Before Thursday, only 15 women had won the Nobel Prize in literature since it was first awarded in 1901.
Glück has published 12 collections of poetry and several collections of prose. In announcing the award, the chair of the Nobel prize committee, Anders Olsson, said, “She seeks the universal, and in this she takes inspiration from myths and classical motifs. . . . Glück’s voice is unmistakable. It is candid and uncompromising, and it signals that this poet wants to be understood — but it is also a voice full of humor and biting wit.”
The literature prize is worth approximately $1,125,000.
Hearing the news that Glück had won the Nobel Prize, former U.S. poet laureate Robert Pinsky said, “Sometimes, the world gets these things right. And — I hope it’s not indiscreet to say — a superb new book of poems will be coming from her soon.”
Robert Casper, head of the Poetry and Literature Center at the Library of Congress, said, “I am so grateful to the Nobel Committee for awarding this year’s prize to Louise Glück, whose charged, resonant poems are exemplars of the art — the reason she was appointed U.S. poet laureate by the Library of Congress in 2003. The Nobel Prize will not only promote Glück’s poems to the world but ensure they sit alongside the greatest literature in any language, from any time.”
In an interview in 2012, Glück said: “I learned to read very early, very young, and my father was fond of writing doggerel verses. So the children, the two of us, we started writing books very early. He would print them out and we would illustrate them, and many times the text was in verse.” She began writing poems in her early teens and began sending verses to poetry magazines. They were rejected, but, she said, “I persisted.”
She once described her young self as “not a successful adolescent.” She felt that other children considered her strange. “I became quite withdrawn, and then I became severely anorexic,” she said. But she was determined to be an artist and a professor.
Success came for Glück in 1968 with the publication of her debut collection, “Firstborn.”
Her work is widely anthologized and the subject of considerable academic study. In 2012, Farrar, Straus and Giroux assembled her life’s work in a collection titled simply “Poems 1962-2012.” Reviewing the collection for The Washington Post, Steven Ratiner wrote: “Glück’s ‘Poems 1962-2012’ is weighted with the dark matter of the human universe, invisible in our everyday interactions but at the core of our conscious experience. Though Glück lays bare the most intimate moments of longing and loss, these poems are not what we think of as confessional. They are more like the record of a shipwreck survivor trying to come to terms with the strain of isolation and the stark horizon of her island. Language is the castaway’s only refuge.”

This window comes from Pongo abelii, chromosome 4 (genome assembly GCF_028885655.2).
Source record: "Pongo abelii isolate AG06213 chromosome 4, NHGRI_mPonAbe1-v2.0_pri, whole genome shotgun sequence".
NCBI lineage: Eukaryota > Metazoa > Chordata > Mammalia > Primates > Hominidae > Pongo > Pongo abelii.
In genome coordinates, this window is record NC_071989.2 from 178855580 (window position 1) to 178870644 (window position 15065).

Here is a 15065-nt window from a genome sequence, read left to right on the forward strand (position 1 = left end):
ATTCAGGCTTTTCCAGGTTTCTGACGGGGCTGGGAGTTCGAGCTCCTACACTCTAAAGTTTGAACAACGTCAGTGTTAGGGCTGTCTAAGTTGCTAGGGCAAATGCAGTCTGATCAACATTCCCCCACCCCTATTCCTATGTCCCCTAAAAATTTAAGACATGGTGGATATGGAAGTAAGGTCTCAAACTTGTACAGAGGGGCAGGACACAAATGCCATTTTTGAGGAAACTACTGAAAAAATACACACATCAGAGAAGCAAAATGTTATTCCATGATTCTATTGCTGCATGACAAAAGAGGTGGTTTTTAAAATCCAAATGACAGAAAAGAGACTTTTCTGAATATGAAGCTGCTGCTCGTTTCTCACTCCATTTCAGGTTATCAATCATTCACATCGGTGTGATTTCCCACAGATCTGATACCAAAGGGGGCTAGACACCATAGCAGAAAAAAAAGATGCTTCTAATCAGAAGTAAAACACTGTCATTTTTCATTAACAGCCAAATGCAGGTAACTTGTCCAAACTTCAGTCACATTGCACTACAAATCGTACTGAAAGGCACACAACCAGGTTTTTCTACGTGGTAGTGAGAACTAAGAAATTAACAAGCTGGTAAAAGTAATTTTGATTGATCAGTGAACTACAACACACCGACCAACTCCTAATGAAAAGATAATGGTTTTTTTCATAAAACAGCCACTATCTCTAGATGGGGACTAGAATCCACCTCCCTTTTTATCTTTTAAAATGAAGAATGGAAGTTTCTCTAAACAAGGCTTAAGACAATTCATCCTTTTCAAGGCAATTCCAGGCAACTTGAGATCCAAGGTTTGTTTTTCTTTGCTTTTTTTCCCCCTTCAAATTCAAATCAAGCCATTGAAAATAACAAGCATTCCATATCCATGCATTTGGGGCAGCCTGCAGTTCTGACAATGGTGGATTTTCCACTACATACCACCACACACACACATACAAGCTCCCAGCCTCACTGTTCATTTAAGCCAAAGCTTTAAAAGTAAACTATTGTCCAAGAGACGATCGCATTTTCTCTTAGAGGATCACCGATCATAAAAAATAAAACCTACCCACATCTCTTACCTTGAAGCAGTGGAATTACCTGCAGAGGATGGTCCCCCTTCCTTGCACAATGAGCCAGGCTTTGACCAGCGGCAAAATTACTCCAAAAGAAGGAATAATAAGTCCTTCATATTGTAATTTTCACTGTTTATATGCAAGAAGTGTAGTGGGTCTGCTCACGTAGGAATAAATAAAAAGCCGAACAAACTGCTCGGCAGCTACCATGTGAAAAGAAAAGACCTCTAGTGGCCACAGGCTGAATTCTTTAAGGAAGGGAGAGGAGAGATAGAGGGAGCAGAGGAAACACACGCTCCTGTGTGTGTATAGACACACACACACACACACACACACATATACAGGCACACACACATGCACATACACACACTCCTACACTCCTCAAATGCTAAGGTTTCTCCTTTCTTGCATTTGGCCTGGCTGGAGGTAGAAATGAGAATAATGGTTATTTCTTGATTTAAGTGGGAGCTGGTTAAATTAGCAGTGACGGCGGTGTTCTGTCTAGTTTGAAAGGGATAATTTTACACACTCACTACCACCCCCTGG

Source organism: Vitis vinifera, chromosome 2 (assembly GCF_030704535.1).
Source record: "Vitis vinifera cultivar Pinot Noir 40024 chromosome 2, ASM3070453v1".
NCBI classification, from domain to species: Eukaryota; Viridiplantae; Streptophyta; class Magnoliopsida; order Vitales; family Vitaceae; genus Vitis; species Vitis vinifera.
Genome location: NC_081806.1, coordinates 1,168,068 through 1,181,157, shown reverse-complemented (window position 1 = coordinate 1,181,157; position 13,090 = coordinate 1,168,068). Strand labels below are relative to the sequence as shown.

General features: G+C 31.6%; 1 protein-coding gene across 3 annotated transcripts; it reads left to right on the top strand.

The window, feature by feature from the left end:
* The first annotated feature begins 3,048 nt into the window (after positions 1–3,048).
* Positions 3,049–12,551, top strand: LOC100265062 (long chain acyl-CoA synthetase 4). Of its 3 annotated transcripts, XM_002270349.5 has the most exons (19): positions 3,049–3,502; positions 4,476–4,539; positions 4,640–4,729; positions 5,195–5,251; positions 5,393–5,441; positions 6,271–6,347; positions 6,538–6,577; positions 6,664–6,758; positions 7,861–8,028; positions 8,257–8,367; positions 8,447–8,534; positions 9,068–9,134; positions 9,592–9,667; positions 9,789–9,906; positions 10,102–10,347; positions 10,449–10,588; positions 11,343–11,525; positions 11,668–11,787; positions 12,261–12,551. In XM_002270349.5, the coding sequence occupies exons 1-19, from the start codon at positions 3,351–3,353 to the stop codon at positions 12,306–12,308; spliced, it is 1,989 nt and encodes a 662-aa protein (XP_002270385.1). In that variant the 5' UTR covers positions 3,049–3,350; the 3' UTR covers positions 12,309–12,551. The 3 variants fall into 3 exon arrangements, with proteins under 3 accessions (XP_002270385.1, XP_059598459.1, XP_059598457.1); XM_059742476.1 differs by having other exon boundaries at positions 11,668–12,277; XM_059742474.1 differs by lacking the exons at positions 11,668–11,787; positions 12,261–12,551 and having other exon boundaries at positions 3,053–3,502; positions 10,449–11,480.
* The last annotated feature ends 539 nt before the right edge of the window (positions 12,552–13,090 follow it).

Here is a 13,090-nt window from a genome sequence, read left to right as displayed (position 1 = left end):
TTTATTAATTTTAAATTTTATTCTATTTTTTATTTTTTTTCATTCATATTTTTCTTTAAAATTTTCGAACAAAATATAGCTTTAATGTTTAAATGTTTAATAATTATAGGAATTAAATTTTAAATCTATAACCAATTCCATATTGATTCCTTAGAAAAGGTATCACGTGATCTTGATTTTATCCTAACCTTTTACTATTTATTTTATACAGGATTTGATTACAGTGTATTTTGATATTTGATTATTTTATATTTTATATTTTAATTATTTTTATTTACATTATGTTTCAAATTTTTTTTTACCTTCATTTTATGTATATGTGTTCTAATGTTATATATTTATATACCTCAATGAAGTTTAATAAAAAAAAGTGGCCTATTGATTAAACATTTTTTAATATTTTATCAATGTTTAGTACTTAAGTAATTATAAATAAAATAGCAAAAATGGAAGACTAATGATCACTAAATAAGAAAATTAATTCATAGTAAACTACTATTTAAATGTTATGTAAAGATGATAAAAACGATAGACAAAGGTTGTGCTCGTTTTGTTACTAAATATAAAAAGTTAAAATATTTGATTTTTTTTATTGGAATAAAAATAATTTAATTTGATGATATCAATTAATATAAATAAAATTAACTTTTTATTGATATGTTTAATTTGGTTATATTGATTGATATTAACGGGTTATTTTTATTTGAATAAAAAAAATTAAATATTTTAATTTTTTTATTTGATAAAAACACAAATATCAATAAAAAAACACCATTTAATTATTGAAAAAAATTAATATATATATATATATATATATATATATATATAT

Her poem “Birthday” contains these stark lines:
Staring blindly ahead, the expression of someone staring into utter darkness.
And thinking — which meant, I remember, the attempts of the mind
to prevent change. . . .
Riddled with self-doubt, self-loathing,
and at the same time suffused
with contempt for the communal, the ordinary; forever
consigned to solitude, the bleak solace of perception. . . .
Thursday’s announcement honoring one of the world’s most beloved poets may help put the literature committee’s past troubles behind it.
In 2017, the husband of one of the academy’s members was accused of sexual assault and subsequently convicted of rape. That scandal led to related accusations involving fraud, bad management and widespread misogyny. In the ensuing administrative battle, the permanent secretary of the academy was forced out, several members resigned and the Nobel Foundation, which funds the award, demanded changes. Structural problems with the committee were considered so intractable that the 2018 literature prize was postponed till 2019.
But whatever improvements were made during that hiatus felt irrelevant almost as soon as the committee returned. Last year’s literature prize was awarded to Peter Handke, a controversial Austrian writer known for his sympathy for the late Yugoslav leader Slobodan Milosevic, who was accused of genocide. To many people around the world, honoring Handke felt like a shameful betrayal of the committee’s ideals.
The only other living U.S. winner of the Nobel Prize in literature is the musician Bob Dylan, who received the award in 2016.
The winner of the 2020 Nobel Peace Prize will be announced Friday.
This year’s Nobel ceremony in Stockholm has been canceled because of the ongoing coronavirus pandemic.
Ron Charles writes about books for The Washington Post and hosts TotallyHipVideoBookReview.com.
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